On October 2, 2020, the Food and Agriculture Organisation of the United Nations announced that it was entering into a partnership with CropLife International, a trade association which promotes agricultural technologies, including highly hazardous pesticides, “to work together and find new ways to transform agri-food systems and promote rural development.”
On November 19, over 350 organisations from 63 countries wrote to the FAO expressing their distress. Shiney Varghese, senior policy analyst at the Minneapolis-based Institute for Agriculture and Trade Policy noted that in 2018 CropLife members made more than a third of their income from the sales of hazardous pesticides. “In the context of this proposed FAO-CropLife partnership, what is even more important is that many of those sales were made to farmers in low- and middle-income countries like Brazil, India and Thailand, while only 27% were made in high income countries,” she said.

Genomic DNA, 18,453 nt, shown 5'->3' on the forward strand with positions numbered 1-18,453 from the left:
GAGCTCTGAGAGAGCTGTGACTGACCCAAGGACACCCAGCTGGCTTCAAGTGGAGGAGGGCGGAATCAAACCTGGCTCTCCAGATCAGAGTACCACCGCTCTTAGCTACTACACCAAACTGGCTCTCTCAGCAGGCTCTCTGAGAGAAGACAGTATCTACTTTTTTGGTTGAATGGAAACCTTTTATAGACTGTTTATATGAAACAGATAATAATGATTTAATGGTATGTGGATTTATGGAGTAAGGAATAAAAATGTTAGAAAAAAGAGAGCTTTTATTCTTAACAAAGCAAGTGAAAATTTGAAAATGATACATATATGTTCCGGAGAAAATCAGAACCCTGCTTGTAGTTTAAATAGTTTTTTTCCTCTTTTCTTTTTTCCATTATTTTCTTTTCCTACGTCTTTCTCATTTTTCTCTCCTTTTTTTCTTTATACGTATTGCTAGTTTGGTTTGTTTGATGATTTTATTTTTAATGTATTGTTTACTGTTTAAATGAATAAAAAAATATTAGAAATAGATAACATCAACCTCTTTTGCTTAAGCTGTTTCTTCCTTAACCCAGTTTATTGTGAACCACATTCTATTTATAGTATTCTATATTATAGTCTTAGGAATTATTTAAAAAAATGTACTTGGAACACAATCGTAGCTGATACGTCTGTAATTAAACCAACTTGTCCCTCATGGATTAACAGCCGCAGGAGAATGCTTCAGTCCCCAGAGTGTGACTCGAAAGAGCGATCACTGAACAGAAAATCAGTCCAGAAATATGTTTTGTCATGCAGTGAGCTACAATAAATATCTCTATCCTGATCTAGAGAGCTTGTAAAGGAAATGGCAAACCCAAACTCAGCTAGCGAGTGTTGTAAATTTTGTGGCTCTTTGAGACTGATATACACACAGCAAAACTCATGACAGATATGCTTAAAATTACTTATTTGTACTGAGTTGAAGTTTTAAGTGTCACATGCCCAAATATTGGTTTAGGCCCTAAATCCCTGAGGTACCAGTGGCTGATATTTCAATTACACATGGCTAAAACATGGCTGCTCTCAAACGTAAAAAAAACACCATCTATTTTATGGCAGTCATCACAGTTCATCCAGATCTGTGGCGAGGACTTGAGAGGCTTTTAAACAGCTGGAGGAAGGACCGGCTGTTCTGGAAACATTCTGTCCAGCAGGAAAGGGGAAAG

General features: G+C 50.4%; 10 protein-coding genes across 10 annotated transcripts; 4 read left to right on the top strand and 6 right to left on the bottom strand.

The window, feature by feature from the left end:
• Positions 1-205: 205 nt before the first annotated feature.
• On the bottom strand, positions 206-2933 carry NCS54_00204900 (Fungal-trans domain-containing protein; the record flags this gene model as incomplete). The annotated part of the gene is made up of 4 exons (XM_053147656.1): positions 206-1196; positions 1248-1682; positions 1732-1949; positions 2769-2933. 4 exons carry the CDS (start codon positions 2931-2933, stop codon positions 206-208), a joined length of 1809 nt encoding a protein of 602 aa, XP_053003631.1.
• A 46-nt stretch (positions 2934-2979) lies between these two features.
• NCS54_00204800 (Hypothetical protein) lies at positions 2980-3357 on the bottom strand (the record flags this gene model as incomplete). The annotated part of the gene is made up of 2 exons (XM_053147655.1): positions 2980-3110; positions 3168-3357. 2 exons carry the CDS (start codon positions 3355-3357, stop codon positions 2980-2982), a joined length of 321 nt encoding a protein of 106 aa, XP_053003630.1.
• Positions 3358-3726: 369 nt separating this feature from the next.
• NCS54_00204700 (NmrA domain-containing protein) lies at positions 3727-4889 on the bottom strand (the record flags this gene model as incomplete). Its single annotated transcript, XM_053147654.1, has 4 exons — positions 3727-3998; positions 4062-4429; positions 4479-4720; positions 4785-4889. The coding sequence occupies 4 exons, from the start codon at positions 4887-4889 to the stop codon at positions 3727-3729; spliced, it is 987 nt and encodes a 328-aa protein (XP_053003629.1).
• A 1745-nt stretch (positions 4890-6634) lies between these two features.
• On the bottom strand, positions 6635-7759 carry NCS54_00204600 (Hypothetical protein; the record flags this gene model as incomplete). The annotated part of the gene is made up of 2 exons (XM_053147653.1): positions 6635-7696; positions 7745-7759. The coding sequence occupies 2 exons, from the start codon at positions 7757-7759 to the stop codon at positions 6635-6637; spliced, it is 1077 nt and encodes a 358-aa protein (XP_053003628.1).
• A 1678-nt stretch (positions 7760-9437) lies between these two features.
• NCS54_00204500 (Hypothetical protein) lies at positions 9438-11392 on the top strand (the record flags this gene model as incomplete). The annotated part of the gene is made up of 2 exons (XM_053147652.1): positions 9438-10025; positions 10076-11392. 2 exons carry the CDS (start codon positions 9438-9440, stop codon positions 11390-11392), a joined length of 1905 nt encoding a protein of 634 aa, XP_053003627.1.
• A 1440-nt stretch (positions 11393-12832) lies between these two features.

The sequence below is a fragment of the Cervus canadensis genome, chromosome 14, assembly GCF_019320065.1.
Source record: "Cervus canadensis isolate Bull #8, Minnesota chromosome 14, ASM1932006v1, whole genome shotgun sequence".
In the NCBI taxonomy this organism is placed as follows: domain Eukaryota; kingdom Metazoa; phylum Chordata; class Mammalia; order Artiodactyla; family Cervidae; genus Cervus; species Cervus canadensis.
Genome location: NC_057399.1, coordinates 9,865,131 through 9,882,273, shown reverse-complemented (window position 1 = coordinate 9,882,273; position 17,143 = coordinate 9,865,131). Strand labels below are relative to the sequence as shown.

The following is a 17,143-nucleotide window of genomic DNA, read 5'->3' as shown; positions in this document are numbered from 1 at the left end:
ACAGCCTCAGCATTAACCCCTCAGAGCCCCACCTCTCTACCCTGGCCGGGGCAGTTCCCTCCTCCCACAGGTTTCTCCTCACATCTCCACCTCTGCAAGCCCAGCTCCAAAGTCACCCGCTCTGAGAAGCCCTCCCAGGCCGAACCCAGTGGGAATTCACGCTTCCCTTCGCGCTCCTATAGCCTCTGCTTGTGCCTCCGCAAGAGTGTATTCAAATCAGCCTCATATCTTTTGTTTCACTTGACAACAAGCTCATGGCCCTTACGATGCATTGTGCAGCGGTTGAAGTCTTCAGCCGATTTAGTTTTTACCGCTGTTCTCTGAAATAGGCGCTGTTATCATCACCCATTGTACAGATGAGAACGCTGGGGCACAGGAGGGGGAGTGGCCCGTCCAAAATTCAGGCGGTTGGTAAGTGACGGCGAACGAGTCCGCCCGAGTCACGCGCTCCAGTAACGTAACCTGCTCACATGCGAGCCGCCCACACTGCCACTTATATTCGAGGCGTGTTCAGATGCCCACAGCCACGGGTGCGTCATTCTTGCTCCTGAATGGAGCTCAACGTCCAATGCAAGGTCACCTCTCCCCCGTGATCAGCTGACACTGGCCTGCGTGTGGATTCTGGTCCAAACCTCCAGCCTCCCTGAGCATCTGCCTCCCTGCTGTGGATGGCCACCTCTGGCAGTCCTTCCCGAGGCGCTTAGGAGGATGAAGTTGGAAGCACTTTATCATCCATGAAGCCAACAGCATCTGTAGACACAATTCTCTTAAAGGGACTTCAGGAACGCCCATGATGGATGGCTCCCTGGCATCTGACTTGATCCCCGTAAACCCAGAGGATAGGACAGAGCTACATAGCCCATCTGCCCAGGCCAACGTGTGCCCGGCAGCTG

The letter writers noted that CropLife members manufacture and promote the use of highly hazardous pesticides (HHPs) responsible for harming the health of farmers and rural workers around the world. Biodiversity and fragile ecosystems have been wrecked, as pollinator populations have been decimated. The letter reminded the FAO director general of the organisation’s priority to minimise the damage caused by chemical pesticides worldwide; the UN has committed to working towards a progressive ban on highly hazardous pesticides.